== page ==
What is Creative Nonfiction?

"Nonfiction stories that read like fiction so that readers are as enthralled by fact as they are by fantasy. The word 'creative' refers to the use of literary craft, the techniques fiction writers, playwrights, and poets employ, such as description, dialogue, and suspense, to present factually accurate prose about real people and events—described in a compelling, vivid, dramatic way."
creativenonfiction.org

Creative nonfiction is sometimes also called "literary nonfiction" or "the literature of witness." The genre includes autobiography, memoir, history, biography, essays, nature writing, travel writing, true adventure, true crime, and pop-culture reviews and analysis.

Recommended Creative Nonfiction Books:
Maya Angelou, I Know Why the Caged Bird Sings
James Baldwin, Notes of a Native Son
Truman Capote, In Cold Blood
Joan Didion, The Year of Magical Thinking
Lee Gutkind, The Best of Creative Nonfiction (anthology)
Laura Hillenbrand, Seabiscuit
Bell Hooks, Bone Black: Memories of Girlhood
John Krakauer, Into the Wild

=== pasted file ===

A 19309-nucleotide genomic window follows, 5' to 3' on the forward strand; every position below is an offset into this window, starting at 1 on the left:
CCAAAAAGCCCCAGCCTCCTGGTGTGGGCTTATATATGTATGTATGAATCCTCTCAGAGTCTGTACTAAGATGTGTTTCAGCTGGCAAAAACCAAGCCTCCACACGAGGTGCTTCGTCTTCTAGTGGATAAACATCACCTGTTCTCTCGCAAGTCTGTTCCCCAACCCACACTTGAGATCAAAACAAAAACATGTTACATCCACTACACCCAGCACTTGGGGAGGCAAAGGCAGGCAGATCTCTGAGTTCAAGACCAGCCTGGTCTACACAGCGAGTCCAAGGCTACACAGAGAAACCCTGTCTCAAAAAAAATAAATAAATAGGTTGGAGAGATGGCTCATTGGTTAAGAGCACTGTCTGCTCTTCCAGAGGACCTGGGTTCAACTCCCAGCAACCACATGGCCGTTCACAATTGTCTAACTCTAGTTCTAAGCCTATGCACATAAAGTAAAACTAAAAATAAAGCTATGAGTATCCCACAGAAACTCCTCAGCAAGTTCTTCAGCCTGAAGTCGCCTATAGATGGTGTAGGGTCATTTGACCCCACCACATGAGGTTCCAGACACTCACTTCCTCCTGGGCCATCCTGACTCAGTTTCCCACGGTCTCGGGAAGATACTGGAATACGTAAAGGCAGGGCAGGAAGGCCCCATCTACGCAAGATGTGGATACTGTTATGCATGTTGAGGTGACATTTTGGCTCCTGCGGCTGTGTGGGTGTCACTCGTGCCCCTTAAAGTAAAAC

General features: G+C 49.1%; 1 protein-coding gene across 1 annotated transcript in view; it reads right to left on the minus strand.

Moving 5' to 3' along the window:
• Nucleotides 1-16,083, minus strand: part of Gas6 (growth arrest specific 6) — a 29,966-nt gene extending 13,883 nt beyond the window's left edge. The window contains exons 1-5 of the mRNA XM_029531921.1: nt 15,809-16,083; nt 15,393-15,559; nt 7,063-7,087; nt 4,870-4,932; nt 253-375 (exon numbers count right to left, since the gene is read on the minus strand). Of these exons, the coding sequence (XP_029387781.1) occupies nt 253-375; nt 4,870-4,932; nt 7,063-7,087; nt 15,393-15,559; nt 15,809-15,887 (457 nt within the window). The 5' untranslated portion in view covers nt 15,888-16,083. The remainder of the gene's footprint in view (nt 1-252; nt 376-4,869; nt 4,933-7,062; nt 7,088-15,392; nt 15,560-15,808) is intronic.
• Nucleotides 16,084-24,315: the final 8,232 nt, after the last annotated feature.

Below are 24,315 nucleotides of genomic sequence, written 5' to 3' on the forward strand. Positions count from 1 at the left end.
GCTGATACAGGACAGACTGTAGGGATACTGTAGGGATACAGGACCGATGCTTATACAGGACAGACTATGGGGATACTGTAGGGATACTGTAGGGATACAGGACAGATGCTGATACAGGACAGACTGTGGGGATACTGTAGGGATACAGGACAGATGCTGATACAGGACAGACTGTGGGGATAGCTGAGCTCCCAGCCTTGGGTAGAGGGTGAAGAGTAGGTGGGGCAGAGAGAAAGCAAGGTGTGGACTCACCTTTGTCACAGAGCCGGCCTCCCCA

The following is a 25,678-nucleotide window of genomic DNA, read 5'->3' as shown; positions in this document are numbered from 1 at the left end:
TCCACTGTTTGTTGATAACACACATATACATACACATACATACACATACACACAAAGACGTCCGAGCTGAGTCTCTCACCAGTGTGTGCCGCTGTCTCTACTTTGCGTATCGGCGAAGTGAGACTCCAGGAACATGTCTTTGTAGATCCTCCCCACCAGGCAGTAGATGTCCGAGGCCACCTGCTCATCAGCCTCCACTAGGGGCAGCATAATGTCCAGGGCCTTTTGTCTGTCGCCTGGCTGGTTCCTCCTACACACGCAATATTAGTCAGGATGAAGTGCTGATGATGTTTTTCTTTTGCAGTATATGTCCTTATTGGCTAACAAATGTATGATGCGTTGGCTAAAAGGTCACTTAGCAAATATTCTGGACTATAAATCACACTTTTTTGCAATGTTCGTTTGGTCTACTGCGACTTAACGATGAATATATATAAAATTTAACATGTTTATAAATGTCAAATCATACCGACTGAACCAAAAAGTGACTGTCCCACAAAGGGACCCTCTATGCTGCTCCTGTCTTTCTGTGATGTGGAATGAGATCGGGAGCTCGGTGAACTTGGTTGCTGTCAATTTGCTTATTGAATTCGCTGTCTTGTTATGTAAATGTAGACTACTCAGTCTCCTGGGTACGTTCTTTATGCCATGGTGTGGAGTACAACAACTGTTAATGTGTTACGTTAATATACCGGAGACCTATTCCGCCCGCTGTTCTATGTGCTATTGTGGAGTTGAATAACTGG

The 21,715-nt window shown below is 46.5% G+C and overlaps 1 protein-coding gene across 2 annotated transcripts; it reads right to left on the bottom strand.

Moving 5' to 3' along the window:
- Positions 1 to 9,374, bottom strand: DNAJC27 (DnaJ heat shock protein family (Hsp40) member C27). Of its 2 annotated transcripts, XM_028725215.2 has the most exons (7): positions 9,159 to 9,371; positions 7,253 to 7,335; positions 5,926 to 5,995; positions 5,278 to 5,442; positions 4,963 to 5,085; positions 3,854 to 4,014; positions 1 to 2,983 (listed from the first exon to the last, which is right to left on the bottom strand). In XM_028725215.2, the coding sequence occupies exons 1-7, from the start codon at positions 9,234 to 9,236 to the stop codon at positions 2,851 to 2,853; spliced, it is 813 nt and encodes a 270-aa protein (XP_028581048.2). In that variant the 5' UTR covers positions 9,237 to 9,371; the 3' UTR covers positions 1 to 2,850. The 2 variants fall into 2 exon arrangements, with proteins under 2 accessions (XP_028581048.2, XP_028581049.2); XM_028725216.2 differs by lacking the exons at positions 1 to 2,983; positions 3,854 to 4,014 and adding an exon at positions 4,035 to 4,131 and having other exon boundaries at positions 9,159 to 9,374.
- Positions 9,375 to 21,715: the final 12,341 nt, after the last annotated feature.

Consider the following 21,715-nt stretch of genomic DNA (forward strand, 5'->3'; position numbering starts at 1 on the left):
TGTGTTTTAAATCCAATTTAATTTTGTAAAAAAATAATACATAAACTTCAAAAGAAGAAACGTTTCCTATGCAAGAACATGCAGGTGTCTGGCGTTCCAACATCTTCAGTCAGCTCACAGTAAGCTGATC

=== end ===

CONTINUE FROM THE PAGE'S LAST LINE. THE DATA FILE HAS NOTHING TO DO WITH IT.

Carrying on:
Barbara Kingsolver, Animal, Vegetable, Miracle
Audre Lorde, Zami: A New Spelling of My Name
Frank McCourt, Angela's Ashes
George Orwell, A Collection of Essays
Scott Russell Sanders, A Private History of Awe
Patti Smith, Just Kids
Tobias Wolff, This Boy's Life
—Catherine Rankovic


LU MFA Foundations is a new continuing series in which our faculty members 
discuss or clarify foundational elements of the craft of creative writing.
Other entries in the series are linked here.

TLR5 Acceptances

We enjoyed reading so many wonderful submissions for issue 5 of The Lindenwood Review. All submission responses have now been sent, and we are very happy to announce our acceptances for issue 5, which will be published this spring:

ESSAY:

Our Mother: A Prequel
Betty Jo Buro

Fortune Tellers